With the new year, I have dived head-first into a new book project on initiating and sustaining practices of conversation in our churches. My goal is to have a solid draft of the full manuscript by the end of the year. Occasionally, I will use this blog as a sketchpad to write early drafts of ideas and stories that may (or may not) find their way into the book. Watch for the book in 2018 from Brazos Press.
[ Chris Smith]
To be created in the image of the triune God is to exist as a conversation. God, as trinity, exists as three “persons” in an eternal conversation with one another: Father, Son, and Holy Spirit, listening and responding, giving and receiving with one another. Similarly, our bodies are the product of – and situated within – particular genetic, cultural, and socioeconomic conversations. We exist as the result of the intimate conversation – and interaction – of our biological parents (or perhaps in some cases, such as that of in vitro fertilization, a conversation that may include others beyond our biological mother and father), and we are an extension of the conversations and histories that they embodied. We exist within places that have in some sense been cultivated by a many-dimensional conversation (law, science, language, geography, etc.) Although language is a fundamental medium of conversation, it is also continually being negotiated in a sort of conversation, as the meanings and usage of words change over time. As we learn to speak and eventually to read, we are being immersed in a particular conversation. Even the most isolated of hermits was born and raised as part of a conversation, and cannot escape the deeply conversational nature of reality. Not only language, but clothes, food, housing, and many of facets of life are extensions of particular social conversations.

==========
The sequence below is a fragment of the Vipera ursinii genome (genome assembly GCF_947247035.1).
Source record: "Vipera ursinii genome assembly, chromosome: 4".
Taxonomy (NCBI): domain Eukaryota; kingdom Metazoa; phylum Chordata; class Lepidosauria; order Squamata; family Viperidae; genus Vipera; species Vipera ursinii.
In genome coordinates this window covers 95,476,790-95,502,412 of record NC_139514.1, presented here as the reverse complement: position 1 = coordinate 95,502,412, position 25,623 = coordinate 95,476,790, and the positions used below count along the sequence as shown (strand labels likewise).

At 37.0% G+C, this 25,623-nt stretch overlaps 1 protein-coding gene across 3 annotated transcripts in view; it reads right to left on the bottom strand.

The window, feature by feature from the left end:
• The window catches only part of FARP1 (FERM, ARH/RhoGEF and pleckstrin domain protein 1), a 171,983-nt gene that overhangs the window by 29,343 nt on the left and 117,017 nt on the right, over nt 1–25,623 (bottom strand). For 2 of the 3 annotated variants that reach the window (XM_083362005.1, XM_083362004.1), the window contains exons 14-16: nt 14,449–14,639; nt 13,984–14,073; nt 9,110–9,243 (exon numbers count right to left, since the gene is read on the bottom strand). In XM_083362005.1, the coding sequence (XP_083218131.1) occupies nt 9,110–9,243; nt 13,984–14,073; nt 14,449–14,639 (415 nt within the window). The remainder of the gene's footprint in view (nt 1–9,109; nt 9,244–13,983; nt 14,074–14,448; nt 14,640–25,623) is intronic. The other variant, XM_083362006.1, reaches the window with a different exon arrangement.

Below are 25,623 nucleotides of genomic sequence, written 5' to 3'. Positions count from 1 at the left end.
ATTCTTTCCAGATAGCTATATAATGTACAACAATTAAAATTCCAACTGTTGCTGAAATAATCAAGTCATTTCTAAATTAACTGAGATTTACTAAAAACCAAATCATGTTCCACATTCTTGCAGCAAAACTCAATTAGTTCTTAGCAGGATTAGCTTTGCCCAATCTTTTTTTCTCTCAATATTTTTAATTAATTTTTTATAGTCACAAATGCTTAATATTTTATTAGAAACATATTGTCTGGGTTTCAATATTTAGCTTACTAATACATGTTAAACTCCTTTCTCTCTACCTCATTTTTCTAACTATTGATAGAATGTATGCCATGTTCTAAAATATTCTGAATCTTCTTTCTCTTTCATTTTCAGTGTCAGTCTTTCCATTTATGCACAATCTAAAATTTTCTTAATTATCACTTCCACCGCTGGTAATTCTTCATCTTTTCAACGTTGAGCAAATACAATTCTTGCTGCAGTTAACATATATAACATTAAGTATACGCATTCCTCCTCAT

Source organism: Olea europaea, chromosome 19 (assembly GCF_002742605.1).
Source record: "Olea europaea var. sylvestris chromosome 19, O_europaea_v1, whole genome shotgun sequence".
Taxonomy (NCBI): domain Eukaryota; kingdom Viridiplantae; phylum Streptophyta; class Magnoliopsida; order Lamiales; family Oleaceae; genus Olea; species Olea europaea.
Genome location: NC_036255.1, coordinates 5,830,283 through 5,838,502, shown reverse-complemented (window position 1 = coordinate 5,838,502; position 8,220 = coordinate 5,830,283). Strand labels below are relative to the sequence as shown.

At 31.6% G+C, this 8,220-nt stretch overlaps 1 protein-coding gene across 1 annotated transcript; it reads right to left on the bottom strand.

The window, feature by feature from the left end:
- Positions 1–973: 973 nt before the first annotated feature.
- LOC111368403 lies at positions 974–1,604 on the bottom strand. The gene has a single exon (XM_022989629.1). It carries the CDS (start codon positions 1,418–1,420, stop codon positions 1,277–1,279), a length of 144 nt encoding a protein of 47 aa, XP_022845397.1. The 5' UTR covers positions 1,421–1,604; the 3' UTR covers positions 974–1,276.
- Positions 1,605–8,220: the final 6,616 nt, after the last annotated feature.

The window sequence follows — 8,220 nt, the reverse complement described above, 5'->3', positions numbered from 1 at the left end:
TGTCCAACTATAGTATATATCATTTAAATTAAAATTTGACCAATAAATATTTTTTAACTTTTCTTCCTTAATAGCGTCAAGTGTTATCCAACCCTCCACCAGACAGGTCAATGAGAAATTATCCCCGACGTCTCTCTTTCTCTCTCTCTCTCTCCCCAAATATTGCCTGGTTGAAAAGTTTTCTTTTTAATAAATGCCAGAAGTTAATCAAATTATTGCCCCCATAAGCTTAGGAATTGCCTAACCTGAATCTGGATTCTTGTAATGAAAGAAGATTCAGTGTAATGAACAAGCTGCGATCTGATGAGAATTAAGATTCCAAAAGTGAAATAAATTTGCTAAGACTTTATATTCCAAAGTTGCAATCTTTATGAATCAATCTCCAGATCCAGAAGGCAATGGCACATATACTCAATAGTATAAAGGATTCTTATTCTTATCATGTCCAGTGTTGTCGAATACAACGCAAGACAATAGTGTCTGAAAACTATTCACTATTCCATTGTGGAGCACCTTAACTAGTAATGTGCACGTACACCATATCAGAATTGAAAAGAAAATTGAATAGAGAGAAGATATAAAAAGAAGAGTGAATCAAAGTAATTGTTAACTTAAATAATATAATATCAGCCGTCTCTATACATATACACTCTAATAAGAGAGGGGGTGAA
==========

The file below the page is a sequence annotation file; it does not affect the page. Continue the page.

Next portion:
Our existence, as I have described it in the previous paragraph is situated within conversations external to ourselves. An individual’s body, however, can also be described as an internal sort of conversation. The diverse parts of our body move together, embodying an intricate conversation of mind, nerves, muscles, tendons, bones, etc. We might be tempted to reduce the movements of our bodies to a uni-directional flow from our brain to the parts of our bodies that carry out a particular motion, but to do so is to ignore the ways that our various members reply to one another and to the brain with pain, pleasure, exhaustion, etc. In a healthy body, these responses are heeded, and the body may adapt its action in accord with the response, or may cease this particular action altogether.
For human beings created in the image of a God who exists as conversation, we cannot escape living within, and indeed being, conversations. And yet, in the present age, certain kinds of conversations – particularly with people who are of different socioeconomic, ideological, or ethnic identities – can seem extraordinarily difficult, if not impossible. The project that I am undertaking in this book is an exploration of the habits and dispositions that we need to recover in order to bear witness more faithfully to the God who is conversation and who longs to know and be in conversation with humanity and all of the order of creation.
For the next few posts, I will probe the conversational nature of the Trinity (as well as the ways in which this nature is reflected in our bodies.) Specifically, I will focus on these characteristics of the Trinity:
1) mutual presence,
2) reciprocity, and
3) fidelity in diversity.
I hope that you will stay tuned, and please respond in the comments if you feel compelled to do so. It’s almost needless to say, but conversation is an important part of refining these thoughts.